Cotton Club Rendezvous in the 1930’s. David Rubinoff and His Violin (seated at the piano) and Jimmy Durante met at the Cotton Club. Dave literally made a fortune playing his violin for the American public. Now he seems to be all but forgotten. I intend to change that. As his accompanist and arranger for some fifteen years, I have a lot to say about David. Last year I offered a concert with violinist Steven Greenman. It was under the baton of Joseph Rubin. Note my name at the bottom of the poster to the left.  I also gave a lecture about this great master. This happened in a little town called Circleville in Ohio. Dave knew, sensed and responded to the public need quality popular music

Cotton Club rendezvous
Rubinoff and His Violin documented musical life in America in the early part of the 20th century in his book, Dance of the Russian Peasant.
Look at this $2.00 and $2.50 price of dinner and entertainment. Rubinoff made as much as $500.000.00 a year during this same  period of time.

Cotton Club Rendezvous with Jimmy Durante

So, what is the story? First, I recommend reading my first internal link about the Cotton Club. Dave often shared a ride to the Club with the head of the Musicians Union, Jimmy Petrillo. Whom else would share a ride in Petrillo’s armored car?  None other than Al Capone. I quote his autobiography, The Dance of the Russian Peasant, that he dictated to his last wife, Darlene Azar.  

Cotton Club Carousing for Rubinoff and His violin

 

“In the 1930’s, in New York, I enjoyed the Cotton Club. There was always good food and entertainment. They (the band) always played Give Me a Moment Please, my radio theme song when they saw me arrive. (A personal anecdote: His beautiful, hand carved door would also play his theme song every time I rang it). 

I met many marvelous celebrities of the day like Cab Calloway, Lena Horne, Satchmo, Ethel Waters, Joe Lewis- the heavyweight champion of the world-Louis Armstrong, Jimmy Durante, and many politicians at the Cotton Club.”

More to come!
Five clucking hens

Five Clucking Hens Became my Friends

 

Five Clucking hens made my acquaintance by Schroon Lake in the Adirondack Mountains. We stayed in a Bed in Breakfast while staging our new musical/opera, Patra. Yes, it’s nice to make friends with people in a new place. Sometimes, it’s also nice to make friends with the animals. The Seagle Music Colony is famous for staging new works. We (my wife and myself) were chosen to do our new musical-opera entitled Patra. Others have written about Cleopatra and her relationship with Julius Caesar and Marc Anthony. My lyricist, wife Sharon, looked for a new angle about her life: Her meeting and possibility of a relationship with Octavian. Later he becomes Augustus Caesar. Sharon found the link of cause and effect in a memorable meeting Cleopatra had with Octavian. That becomes the highlight of our opera.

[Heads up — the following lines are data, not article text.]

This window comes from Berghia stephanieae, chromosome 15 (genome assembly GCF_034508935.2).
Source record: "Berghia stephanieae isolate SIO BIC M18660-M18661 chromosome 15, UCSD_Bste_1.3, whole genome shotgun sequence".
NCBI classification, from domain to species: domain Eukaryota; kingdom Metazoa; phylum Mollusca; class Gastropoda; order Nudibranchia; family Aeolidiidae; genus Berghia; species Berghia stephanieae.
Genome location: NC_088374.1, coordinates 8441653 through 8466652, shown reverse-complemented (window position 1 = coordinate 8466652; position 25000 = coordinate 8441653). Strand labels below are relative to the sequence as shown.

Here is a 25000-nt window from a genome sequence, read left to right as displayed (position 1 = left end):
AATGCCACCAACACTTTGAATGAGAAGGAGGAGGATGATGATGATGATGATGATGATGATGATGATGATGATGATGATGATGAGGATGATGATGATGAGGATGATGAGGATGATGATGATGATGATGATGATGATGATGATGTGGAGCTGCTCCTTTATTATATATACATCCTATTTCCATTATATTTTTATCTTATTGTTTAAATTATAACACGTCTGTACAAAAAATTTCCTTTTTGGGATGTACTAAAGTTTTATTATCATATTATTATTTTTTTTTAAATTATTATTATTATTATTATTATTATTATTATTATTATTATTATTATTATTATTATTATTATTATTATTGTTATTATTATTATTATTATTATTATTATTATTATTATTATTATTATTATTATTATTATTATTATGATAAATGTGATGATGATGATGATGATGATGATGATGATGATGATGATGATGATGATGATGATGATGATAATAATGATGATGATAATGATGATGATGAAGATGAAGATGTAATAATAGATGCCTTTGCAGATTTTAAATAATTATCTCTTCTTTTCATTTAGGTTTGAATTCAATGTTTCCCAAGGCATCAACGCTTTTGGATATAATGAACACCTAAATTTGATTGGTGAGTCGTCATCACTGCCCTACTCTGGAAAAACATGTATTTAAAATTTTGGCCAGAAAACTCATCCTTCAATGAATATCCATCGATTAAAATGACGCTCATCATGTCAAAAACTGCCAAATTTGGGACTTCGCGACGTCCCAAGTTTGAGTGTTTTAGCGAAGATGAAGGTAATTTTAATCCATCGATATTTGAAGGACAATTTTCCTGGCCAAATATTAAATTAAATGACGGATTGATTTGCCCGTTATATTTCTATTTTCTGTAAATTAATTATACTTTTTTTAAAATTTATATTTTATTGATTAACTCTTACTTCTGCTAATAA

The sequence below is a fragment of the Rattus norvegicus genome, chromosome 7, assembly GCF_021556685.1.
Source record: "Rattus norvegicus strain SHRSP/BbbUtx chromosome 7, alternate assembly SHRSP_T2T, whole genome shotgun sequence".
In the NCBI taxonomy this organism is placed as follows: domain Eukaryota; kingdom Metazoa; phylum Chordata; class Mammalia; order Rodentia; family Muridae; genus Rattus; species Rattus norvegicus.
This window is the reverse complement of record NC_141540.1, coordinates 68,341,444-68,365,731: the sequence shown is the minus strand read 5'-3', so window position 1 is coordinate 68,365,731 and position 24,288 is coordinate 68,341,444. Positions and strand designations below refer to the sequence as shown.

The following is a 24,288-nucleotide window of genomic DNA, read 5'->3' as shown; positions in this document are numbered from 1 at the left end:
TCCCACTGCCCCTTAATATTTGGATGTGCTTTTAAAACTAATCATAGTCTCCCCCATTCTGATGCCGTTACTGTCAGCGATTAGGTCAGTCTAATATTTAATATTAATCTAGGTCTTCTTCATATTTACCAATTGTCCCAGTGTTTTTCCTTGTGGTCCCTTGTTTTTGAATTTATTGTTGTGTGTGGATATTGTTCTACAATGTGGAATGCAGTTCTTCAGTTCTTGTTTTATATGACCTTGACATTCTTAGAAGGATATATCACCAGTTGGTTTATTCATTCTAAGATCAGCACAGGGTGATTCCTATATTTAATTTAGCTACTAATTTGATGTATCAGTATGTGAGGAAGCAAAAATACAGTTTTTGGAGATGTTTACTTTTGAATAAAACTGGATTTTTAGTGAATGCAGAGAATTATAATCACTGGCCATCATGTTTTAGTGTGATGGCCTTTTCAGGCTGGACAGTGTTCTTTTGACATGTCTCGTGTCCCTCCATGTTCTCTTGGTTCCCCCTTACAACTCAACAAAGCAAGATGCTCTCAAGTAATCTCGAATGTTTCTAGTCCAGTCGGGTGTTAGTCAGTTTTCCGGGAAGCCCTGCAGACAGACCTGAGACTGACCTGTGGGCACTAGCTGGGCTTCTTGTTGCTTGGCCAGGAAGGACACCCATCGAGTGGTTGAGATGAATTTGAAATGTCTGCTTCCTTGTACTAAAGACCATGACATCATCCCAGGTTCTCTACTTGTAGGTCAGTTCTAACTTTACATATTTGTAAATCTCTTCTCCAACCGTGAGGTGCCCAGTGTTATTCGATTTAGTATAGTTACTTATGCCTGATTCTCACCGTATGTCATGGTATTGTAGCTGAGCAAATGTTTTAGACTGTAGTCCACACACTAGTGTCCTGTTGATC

As a poet, I had the time, after rehearsals, to write some poetry. While unwinding one evening after a trying day, I wrote the following verse. 

 

Five Clucking Hens Became my Friends

The blanket of night is coming,
Covering creation below.
Eyes are becoming droopy.
The seeds of sleep does it sow.

As I sit under covered gazebo,
Watching the daylight retreat;
I breathe fresh forest air
As fragrant as any treat.

Five hens are strutting nearby;
Behind their fenced-in cage.
As they forage for their favorite bugs,
I enjoy the show they stage.

The hens have their hangout,
Complete with pecking order.
Happy behind barbed fence,
Encasing  their rectangular border.

As I return to my Breakfast in Bed,
They follow me, loudly clucking.
As far as their fence will permit,
With full blast squawking and chuckling.

What a special moment in time;
Relishing my five fowl friends.
I’ll miss them when I leave:
But I’ll be back, to make amends.

Seagle Music Colony is the premier opera and musical theater producing organization in the Adirondack region of upstate New York, as well as the oldest summer vocal training program in the United States. In 2020, Seagle Music Colony will celebrate its 105th Anniversary Season. Also, check out our Patra website:

PATRA – Opera Comique by Sharon and David Ohrenstein

We work-shopped our Musical/Opera, Patra, at this picturesque location in the Adirondacks. Our singers and production crew were the finest. Earlier, many had taken auditions with the finest opera companies in the world!

 

 

 

 

 

 

poetic escape

Poetic Escape to Forget Your Concerns